• table driven (a declarative way of the first one).


Day 2. Getting speed

Terrence Parr Keynote was one of the more awaited talks in the conference. Many of us use their tools on a daily basis like ANTLR and StringTemplate. So having him here is quite special. In his keynote titled “Why program by hand in five days what you can spend five years of your life automating?” he let us some pearls like the following ones highly twitteable:

  • “XML is not for humans beings, just for machines.” (Donald Knuth, the father of TeX support this, and I am not going the one to contradict this)
  • “Programmers are lazy.” Yes, we are. We don’t like repetition of tasks, trivial or not, because we get bored, so we always try to automate things. And this is our main driver and source of fun.
  • “Automate the things more prone to human errors”. Automate the tedious work!
  • Running a test does not increase the quality of the code.

MetaEdit+ Hands On

MetaCase MetaEdit+ was of my pending tools to try from previous editions of CG. I had the tool, I had the chances but not the inline tutor to allow me to get advantage of the tool. Risto, Steven and Juha-Pekka did a great work in the “hands on” session been able to not to left away any of the practitioners. They have did this lots of time and they are good teaching it.

Definitely, the learning curve of MetaEdit is not big, but for sure, you need the initial proper training to get the grasp of the tool to start creating your own graphical DSLs. Been a tool implemented in Smalltalk and using a repository, MetaEdit provided an edition experience quite different to the ones more used to edit traditional files.

Generating Graphical DSLs

Marko Boger, one of the fathers of the Poseidon tool, presented his work about applying DSLs to describe graphical DSLs. The idea was well received, and later on in the local pub called The Castle Inn an informal Birds of a Feather session was settled to create the Spray project to join forces and create a common core DSLs to help in generating graphical DSLs.

Modeling the UI

To end the day I gave a talk about how we take in account to model the User Interface of a business application. The topic is important because the IU is not always pondered as it should be. The UI is the only aspect the user will see from any system we build. Approaches to modeling and code generation based in a pattern based approach were presented with the help of briefs live demos using Essential and Io tools.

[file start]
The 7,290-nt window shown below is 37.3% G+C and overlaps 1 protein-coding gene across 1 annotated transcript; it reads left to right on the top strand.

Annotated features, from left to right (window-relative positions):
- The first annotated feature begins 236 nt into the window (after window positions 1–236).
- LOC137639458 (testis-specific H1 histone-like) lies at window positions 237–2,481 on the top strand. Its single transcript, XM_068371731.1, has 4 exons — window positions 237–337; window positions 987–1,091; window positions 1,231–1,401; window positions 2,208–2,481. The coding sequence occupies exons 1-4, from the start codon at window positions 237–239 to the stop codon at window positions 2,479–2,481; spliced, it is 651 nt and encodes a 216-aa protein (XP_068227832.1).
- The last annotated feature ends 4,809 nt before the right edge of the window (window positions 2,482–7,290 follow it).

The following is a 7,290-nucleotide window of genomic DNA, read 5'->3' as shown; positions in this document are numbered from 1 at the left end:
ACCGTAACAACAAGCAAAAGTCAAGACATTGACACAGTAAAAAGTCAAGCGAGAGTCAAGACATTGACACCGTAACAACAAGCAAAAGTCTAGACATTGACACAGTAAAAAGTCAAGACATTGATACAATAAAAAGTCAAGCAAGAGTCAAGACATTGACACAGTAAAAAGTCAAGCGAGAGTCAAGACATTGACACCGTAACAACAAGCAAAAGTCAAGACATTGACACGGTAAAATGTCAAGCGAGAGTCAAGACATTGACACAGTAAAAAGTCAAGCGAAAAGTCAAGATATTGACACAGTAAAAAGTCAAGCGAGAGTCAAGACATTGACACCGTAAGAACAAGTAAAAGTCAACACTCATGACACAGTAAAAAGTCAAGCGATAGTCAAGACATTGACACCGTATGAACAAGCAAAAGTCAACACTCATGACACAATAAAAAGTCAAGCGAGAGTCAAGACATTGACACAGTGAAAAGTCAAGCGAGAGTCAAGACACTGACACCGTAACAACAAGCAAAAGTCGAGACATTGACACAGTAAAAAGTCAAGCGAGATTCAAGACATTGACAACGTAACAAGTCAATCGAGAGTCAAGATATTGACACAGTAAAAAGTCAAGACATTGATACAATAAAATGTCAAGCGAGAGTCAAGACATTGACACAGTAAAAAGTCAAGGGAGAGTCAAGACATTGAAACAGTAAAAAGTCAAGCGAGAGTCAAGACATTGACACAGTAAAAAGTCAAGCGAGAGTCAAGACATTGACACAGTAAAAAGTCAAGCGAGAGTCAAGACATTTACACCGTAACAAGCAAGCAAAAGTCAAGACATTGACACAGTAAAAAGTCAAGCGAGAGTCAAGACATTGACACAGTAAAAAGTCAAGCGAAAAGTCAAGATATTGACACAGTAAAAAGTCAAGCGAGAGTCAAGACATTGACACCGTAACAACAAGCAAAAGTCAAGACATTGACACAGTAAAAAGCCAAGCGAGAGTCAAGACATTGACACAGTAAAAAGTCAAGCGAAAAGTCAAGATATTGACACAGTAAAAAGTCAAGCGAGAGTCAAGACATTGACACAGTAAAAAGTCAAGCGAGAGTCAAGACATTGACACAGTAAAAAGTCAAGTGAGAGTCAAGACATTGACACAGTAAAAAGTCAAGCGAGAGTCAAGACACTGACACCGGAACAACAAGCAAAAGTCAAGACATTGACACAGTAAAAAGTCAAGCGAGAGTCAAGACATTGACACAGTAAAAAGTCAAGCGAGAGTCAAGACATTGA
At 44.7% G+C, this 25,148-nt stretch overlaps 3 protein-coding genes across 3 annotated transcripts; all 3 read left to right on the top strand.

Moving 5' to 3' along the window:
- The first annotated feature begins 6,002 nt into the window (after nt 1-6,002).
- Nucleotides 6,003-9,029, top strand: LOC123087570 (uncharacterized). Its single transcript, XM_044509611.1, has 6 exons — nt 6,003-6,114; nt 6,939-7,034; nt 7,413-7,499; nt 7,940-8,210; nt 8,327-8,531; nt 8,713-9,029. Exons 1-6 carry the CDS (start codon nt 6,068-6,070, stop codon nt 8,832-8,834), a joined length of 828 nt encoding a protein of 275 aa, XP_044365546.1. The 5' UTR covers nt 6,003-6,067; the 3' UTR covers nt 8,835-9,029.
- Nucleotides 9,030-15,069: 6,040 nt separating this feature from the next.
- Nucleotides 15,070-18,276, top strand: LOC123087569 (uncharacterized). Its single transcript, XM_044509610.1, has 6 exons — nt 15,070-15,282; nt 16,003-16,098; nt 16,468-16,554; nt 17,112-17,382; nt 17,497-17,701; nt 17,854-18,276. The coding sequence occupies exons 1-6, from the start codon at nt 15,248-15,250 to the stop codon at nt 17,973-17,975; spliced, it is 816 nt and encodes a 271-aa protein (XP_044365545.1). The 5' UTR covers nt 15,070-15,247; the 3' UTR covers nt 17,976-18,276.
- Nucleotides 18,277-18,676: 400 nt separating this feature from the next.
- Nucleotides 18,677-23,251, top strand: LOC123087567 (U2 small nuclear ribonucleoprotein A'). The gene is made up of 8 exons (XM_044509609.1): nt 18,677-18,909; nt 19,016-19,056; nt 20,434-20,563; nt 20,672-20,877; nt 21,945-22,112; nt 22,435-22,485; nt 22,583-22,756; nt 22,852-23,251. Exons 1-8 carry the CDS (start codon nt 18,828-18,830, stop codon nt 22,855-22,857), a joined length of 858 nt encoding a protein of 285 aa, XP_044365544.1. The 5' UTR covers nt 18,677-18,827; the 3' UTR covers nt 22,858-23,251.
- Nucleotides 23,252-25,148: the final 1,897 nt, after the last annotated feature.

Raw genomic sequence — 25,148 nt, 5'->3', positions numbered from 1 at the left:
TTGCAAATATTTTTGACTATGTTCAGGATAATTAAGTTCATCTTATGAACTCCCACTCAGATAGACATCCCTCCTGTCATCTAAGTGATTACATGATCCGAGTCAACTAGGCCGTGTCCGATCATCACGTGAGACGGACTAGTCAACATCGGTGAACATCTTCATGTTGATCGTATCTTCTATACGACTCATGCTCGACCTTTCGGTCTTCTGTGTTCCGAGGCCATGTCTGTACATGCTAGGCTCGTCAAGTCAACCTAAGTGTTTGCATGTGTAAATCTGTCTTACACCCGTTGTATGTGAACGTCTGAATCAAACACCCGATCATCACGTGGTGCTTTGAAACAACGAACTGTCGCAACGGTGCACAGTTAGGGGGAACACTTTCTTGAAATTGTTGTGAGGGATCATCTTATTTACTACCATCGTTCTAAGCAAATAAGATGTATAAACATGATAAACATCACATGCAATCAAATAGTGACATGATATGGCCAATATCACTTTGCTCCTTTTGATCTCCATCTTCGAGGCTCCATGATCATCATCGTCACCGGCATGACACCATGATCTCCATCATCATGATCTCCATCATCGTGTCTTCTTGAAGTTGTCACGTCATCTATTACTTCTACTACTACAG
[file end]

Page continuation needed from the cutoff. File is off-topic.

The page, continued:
Day 3. Closing a great edition

Ed Merks Keynote

Ed is the leader of the Eclipse Modeling Framework based in Montreal and now working also for Itemis. In his keynote he remarked some of the prejudices people use to have against code generation and (UML) modeling, leaving also some great quotes:

  • “Resistance is futile: Best practices will be assimilated by code generators.”
  • “XMI sucks because XML sucks. XMI sucks for transitivity.”

Ed talks reinforces my idea that, talking about software, Europeans are usually more instructed in the university in formal methods and theories where Americans uses to be quite more practical and take a more empirical approach to software engineering or computer science.

It is interesting to see that mostly all the participants in the LWC with the exception of Intentional are Europeans. Well, Charles Simony (the owner) and Mats Helander (the presenter) both from Intentional are also Europeans. So, there is no interest in Language Workbenches in other continents apart from Europe?

Goldfish Bowl: “Code Generation as a normal programming practice”

Jos Warmer lead this session were all the interested participants shared thoughts about how to integrate code generation with traditional styles of development.

How to create a good template: Go to your best developers and tell them: “write this DAO code file as it were the last time in your life you are going to write it”. Then abstract it and you got it. If the further in time found a bug, they can always came back and fix the template also.

Final panel: “Models, DSLs, Transformations: The Next 5 years”

In the closing plenary session, future directions and incoming challenges were addresses by the panelist and the audience.

  • Andrew Watson focused on resolving business problems instead of technological problems.
  • Jos Warmer encourages us to build better tools and better languages.
  • Johan den Haan pinpointed some incoming trends: Mobile, cloud, social, multi-core and poliglot languages.